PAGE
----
My mother has aortic valve stenosis and the doctor says it is probably because of calcium deposits on the valve.
I have read "Practicing Medicine without a license" and others describing the Pauling therapy for heart disease but I can't recall any of them mentioning that it helps heart valve problems. Have I missed something?
Is a calcium deposit the same or different from fat deposits?
Have you had any cases where the Pauling therapy helped anyone with valve problems?
In the free download from the book,
it mentions vitamin K, and if you go to the heart disease section of the Vitamin C Foundation forum,
one of the topmost articles is about the reasons why we added vitamin K to the protocol.
In a nutshell, after Pauling died, the Life Extension published Japanese research findings which showed that vitamin K acts like a hormone, moving calcium from soft tissues into bones.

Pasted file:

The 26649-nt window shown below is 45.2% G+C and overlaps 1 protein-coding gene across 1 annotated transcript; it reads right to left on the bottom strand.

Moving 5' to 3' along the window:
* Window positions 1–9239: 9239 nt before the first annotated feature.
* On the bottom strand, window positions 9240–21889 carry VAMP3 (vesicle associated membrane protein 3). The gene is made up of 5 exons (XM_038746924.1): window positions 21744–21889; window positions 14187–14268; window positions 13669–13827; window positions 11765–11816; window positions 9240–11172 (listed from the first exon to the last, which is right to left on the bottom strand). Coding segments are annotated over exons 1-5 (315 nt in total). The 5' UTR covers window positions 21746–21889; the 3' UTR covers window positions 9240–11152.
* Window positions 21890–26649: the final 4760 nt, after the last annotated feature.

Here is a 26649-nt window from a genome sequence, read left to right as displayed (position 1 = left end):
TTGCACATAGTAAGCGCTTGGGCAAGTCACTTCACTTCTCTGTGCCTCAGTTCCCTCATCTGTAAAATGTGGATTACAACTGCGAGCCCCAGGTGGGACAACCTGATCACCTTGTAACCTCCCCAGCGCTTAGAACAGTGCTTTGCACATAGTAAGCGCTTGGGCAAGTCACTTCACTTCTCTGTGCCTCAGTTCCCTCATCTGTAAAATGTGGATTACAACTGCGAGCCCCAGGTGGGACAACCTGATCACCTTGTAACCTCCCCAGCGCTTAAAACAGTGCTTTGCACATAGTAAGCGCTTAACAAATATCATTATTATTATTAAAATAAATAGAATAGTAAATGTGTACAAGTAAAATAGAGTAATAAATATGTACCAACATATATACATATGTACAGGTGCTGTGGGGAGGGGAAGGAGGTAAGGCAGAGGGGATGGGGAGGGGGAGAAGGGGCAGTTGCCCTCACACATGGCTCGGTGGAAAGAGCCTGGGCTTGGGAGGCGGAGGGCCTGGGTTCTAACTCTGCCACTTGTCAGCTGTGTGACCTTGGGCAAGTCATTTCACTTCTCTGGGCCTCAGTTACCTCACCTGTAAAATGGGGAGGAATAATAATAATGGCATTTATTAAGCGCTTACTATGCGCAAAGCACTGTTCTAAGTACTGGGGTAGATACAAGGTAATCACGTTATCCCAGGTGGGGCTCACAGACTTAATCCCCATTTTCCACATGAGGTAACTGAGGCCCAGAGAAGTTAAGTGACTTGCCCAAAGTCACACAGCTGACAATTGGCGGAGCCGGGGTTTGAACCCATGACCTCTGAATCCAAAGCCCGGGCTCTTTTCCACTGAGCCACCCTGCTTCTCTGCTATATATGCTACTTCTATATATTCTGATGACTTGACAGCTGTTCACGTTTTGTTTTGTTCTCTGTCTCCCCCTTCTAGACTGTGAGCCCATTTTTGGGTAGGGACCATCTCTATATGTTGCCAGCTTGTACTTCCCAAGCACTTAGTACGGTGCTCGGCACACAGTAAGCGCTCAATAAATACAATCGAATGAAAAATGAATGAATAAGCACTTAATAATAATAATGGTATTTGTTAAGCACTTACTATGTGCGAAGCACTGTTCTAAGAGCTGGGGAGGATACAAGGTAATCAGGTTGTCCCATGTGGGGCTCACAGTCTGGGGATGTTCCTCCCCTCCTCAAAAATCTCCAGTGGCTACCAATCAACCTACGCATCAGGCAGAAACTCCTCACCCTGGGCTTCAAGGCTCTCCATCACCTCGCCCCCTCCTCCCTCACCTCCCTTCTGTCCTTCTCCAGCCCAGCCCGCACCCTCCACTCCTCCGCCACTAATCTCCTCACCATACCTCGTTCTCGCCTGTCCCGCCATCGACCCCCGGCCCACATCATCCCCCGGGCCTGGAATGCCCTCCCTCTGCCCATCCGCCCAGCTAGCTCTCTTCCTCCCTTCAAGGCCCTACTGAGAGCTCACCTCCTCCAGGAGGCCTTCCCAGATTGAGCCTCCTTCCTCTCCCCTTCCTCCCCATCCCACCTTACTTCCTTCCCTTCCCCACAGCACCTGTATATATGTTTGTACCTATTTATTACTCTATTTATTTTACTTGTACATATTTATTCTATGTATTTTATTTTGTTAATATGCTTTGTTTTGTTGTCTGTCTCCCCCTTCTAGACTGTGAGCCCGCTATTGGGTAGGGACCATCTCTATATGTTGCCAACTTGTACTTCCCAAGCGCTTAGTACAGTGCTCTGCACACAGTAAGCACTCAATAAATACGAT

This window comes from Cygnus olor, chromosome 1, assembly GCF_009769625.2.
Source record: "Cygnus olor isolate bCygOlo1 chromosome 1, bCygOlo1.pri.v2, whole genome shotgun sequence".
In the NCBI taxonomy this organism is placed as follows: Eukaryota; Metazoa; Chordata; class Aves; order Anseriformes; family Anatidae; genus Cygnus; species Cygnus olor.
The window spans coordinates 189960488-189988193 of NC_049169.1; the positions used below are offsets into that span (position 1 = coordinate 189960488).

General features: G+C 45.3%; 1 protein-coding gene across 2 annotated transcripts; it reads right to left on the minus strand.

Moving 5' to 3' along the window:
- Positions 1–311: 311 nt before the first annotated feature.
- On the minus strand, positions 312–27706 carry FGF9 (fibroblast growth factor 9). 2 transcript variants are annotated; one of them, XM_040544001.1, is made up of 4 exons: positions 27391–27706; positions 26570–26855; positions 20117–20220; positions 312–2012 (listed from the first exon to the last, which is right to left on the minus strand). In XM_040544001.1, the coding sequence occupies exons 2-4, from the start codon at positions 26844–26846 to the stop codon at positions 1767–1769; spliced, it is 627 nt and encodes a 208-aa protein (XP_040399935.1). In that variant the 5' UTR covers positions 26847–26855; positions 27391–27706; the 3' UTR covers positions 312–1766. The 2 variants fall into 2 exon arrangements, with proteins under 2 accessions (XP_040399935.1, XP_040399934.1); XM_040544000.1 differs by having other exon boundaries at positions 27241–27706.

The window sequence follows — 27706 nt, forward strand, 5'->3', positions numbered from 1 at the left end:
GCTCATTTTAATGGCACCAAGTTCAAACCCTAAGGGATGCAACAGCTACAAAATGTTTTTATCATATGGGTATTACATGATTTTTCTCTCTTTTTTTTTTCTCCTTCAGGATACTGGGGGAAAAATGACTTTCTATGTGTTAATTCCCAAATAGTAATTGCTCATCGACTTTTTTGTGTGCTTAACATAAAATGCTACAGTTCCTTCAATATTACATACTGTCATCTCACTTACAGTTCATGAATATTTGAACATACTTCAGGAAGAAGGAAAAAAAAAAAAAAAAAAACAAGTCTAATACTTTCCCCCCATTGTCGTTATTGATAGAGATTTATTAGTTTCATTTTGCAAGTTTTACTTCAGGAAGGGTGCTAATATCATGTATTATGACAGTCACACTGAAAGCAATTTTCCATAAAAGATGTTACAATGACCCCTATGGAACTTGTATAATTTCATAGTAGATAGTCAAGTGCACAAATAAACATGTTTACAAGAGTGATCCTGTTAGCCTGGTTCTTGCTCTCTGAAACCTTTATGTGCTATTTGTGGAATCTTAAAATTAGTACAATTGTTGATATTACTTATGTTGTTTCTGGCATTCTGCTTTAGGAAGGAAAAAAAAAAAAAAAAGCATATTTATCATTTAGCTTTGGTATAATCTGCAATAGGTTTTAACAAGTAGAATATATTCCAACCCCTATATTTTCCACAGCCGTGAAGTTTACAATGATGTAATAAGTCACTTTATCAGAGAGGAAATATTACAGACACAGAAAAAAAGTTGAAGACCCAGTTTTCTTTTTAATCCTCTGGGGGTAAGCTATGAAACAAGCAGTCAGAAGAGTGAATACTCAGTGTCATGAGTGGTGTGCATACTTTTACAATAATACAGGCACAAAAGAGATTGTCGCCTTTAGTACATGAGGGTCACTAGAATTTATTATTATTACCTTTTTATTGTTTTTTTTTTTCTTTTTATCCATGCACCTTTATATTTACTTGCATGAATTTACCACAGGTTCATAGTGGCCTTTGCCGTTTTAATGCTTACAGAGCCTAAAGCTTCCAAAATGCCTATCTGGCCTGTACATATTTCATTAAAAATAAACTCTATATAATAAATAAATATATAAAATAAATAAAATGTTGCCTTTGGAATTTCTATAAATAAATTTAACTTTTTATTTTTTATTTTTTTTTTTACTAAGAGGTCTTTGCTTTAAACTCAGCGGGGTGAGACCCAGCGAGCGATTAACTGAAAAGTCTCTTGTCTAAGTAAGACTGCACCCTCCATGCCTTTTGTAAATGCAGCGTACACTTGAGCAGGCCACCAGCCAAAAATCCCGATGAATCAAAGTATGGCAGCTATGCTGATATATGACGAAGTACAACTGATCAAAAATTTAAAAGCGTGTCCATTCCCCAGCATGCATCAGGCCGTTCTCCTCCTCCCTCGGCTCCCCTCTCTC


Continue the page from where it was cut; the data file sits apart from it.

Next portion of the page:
Turns out that many common heart medications, including so-called "blood thinners", e.g. warfarin, work by blocking vitamin K to stop blood clotting. These drugs, commonly given to heart patients, lead to a rapid build-up of calcium in the soft tissues, including I'm quite sure, heart valves.
The work-around seems to be to supplement vitamin K2. I am no vitamin K expert, but we keep hearing that this form (K2) is not part of the anti-clotting mechanism the drugs are using, so vitamin K2 will not interfere with the common heart drugs, but it does retain the hormone activity to move calcium from soft tissue back into bones.
I know that long ago, M.D and author Thomas E Levy investigated vitamin K in one of his patients with heart valve calcification, but the results were inconclusive. The problem may be that it can take a long time, perhaps as long as a year, to resolve these calcium issues.